As you all know HARMAN technology do NOT sell ILFORD Photo product for private label, but we are obviously a photo manufacturer :
HARMAN technology believe passionately that variety and choice in the analog monochrome film and paper market is vital to ensure a dynamic industry going forward, as it not only encourages competition but ongoing product development, this we believe benefits the industry and all end users. Initiatives such as our 'defend the darkroom' hopefully helps the sales of all producers of analog photo products.
Whilst we are obviously a business, everything we do, and every decision we take is focussed on on the promotion of monochrome photography, for the current generation of our customers and just as important to us, the future generation of customers.
Simon. ILFORD Photo / HARMAN technology Limited :
I wonder if Harman can disclose a private production agreement between two companies.
Even if they can, it may prove counter productive to say to the regular customers/supporters that Harman is producing a competitor product...
I've worked for Aerospace companies and some mecanical work was done in the factry I was working in for another well known aerospace company just because they can't produce that much in so short a time... It was strange when crossing the factory to see another brand made in house. But this production was well paid and, of course, was very well done by skilled professional.
It took me too long to type. Simon has answered ;-)
So : Bergger new production won't be relabelled Ilford products. That's very good new! I would enjoy to find new BRF 200 coated on acetate base (no curl) and with photo numbering
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Well, not exactly if you read the reviews. Even though the changes were intentional, some were necessary to correct faults and others were needed to fix percieved faults (addenda for keeping and paper tint to name a few) and the speed and contrast are just slightly different.
Originally Posted by Ulrich Drolshagen
In any event, we will see what results. No one can say for sure until it is done by either company.
Although NB's image characteristics were very appealing, I gave up and discarded all my stock (from several different production batches separated by more than a year) because of coating-related patterns that resulted from Forte's antiquated line. I look forward to an NB line manufactured in HARMAN's first-tier plant. More high quality choices available equals goodness!
You are the expert. But I am sure, Bergger will sell us any difference between their current products and the future ones resulting from the use of different coating plants as substantial improvement
Originally Posted by Photo Engineer
I have no doubt that Ilford can do a far better job at making and coating emulsions than any other operating plants except Fuji and Kodak today. It remains to be seen (with no disrespect to Mirko) whether the resurrection of Agfa products will meet the same quality characteristics, but they probably will.
In any event, we can look forward to an improvement in the Bergger products simply because they are being made at the Ilford plant. My question is whether they will be the same Bergger products, with the same tone and curve shape. This is not a matter of Ilford science and technology, it is a matter of moving formulas between plants where many things differ. You don't just flip a switch. This is one aspect of emulsion transfer (lets call it that for now) that Ilford is not familiar with to any great extent AFAIK, having only one plant.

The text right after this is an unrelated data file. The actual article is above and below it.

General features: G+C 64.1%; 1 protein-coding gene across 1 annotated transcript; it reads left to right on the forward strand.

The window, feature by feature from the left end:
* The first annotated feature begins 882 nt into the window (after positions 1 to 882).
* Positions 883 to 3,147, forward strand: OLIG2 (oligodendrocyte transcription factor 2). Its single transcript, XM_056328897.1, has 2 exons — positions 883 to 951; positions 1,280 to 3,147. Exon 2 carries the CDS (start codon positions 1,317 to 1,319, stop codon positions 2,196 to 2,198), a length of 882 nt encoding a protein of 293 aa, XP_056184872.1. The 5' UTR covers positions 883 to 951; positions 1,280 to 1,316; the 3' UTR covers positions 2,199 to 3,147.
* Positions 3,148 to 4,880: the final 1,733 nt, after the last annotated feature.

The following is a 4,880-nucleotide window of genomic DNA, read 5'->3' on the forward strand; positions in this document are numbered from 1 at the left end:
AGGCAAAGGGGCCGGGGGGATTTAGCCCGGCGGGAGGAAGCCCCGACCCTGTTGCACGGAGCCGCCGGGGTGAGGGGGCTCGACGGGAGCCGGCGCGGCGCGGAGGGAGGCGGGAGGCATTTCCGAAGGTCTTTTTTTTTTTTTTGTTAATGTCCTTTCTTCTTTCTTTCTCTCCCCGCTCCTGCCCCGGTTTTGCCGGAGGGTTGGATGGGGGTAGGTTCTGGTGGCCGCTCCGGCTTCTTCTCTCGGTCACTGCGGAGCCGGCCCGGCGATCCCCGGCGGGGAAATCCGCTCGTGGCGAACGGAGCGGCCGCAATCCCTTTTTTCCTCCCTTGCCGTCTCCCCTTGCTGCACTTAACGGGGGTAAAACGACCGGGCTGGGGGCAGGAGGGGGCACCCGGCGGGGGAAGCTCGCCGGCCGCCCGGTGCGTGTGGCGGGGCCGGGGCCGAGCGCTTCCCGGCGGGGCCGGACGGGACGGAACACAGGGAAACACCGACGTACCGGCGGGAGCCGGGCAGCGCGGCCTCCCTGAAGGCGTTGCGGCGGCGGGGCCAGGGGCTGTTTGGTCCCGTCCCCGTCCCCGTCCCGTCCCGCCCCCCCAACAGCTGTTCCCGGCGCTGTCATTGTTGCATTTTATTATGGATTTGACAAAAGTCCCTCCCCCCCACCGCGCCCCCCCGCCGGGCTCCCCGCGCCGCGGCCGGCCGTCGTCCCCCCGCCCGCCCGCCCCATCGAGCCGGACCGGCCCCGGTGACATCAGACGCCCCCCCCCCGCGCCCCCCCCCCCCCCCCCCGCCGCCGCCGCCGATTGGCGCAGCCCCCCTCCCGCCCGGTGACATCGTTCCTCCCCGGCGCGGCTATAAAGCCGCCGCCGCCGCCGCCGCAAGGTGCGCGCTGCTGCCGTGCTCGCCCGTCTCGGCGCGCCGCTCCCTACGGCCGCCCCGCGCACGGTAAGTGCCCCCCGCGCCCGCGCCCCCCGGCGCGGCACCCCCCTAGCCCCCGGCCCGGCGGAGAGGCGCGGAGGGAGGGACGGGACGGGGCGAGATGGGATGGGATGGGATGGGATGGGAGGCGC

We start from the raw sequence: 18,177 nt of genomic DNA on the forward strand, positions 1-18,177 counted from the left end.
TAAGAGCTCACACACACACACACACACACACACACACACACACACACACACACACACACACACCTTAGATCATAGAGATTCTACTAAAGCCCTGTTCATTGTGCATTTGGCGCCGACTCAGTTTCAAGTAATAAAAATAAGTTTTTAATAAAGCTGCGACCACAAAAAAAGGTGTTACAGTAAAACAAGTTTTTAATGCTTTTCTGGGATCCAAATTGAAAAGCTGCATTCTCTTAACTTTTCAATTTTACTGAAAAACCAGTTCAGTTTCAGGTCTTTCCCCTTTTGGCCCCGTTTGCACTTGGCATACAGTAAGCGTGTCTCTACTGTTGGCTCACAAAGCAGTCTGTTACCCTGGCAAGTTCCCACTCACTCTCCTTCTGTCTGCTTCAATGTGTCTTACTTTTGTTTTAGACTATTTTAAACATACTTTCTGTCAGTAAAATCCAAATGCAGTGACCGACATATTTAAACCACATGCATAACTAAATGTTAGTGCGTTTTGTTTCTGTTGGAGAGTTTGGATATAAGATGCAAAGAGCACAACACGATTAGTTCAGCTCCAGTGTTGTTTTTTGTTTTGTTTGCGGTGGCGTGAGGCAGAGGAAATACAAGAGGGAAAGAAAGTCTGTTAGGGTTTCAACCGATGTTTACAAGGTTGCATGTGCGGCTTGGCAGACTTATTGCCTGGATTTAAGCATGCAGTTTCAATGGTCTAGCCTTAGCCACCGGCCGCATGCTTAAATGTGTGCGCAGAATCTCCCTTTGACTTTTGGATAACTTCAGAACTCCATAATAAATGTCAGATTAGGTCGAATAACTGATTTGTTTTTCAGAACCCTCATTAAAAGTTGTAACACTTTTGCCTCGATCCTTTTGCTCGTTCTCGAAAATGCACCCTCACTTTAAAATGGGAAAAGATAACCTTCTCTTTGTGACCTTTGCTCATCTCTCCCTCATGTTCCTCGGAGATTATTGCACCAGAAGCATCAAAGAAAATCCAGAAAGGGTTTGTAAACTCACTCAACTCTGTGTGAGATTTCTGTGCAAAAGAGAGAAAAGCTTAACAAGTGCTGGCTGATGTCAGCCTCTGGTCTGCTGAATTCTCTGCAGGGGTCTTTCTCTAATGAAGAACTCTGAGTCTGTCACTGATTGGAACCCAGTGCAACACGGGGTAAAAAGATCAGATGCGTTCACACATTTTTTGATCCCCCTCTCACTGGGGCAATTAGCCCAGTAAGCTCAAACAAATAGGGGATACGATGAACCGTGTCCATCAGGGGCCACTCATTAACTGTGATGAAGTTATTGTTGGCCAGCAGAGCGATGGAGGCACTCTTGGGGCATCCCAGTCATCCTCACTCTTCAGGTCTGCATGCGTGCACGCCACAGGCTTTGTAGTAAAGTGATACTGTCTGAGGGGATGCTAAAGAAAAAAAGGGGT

Kodak had an EQG (Emulsion Quality Group) that met yearly. Their effort was to insure that every lab, world-wide, could produce the exact same emulsions at every scale. To do this, we had a set of standard emulsions that were made everywhere at every scale and then compared. If a lab failed this test, then it was decertified until the problem(s) were fixed.
It was amazing to see the results, and the changes needed to make a Harrow, Chalon and Rochester formula for a simple cubic bromide emulsion (for example) match at all 3 plants and at all 3 scales. That was a minimum total of 9 emulsions and the formulas each differed, but when the correction factors were understood, then we could apply them to all formulas and there was no remaining problem.
Of course, there were plants in Australia, Canada, Brazil, and Colorado to also consider. In addition, there were many labs at each site, so the total number of emulsions to consider was in the hundreds when all was said and done. We saw the results placed on a huge graph for grain size, size distribution, grain type, and photographic qualities such as speed, curve shape, reciprocity and etc. This was a very extensive set of experiments.
Decertification in this process was a blow to the individual lab!
AFAIK, the same thing was done for coating machines, but that was done in a different division.
I hope that this puts things in perspective from my POV.
I'm old enough to remember the problems Ilford had when they moved their plant to the present location in Mobberley, all due to the differences in local water quality.
Yet I'm sure that Bergger and Ilford are working together on producing the "Bergger-est" products possible, and I'm very happy that I won't have to give up those special papers I've grown to love.
Not that I don't like Ilford's papers; it's just that some negatives print far better on some papers than on others. Bergger Art Classic silver Supreme and Ilford Galerie are both very important to me, as are the various flavours of Ilford MG.
-- Ole Tjugen, Luddite Elitist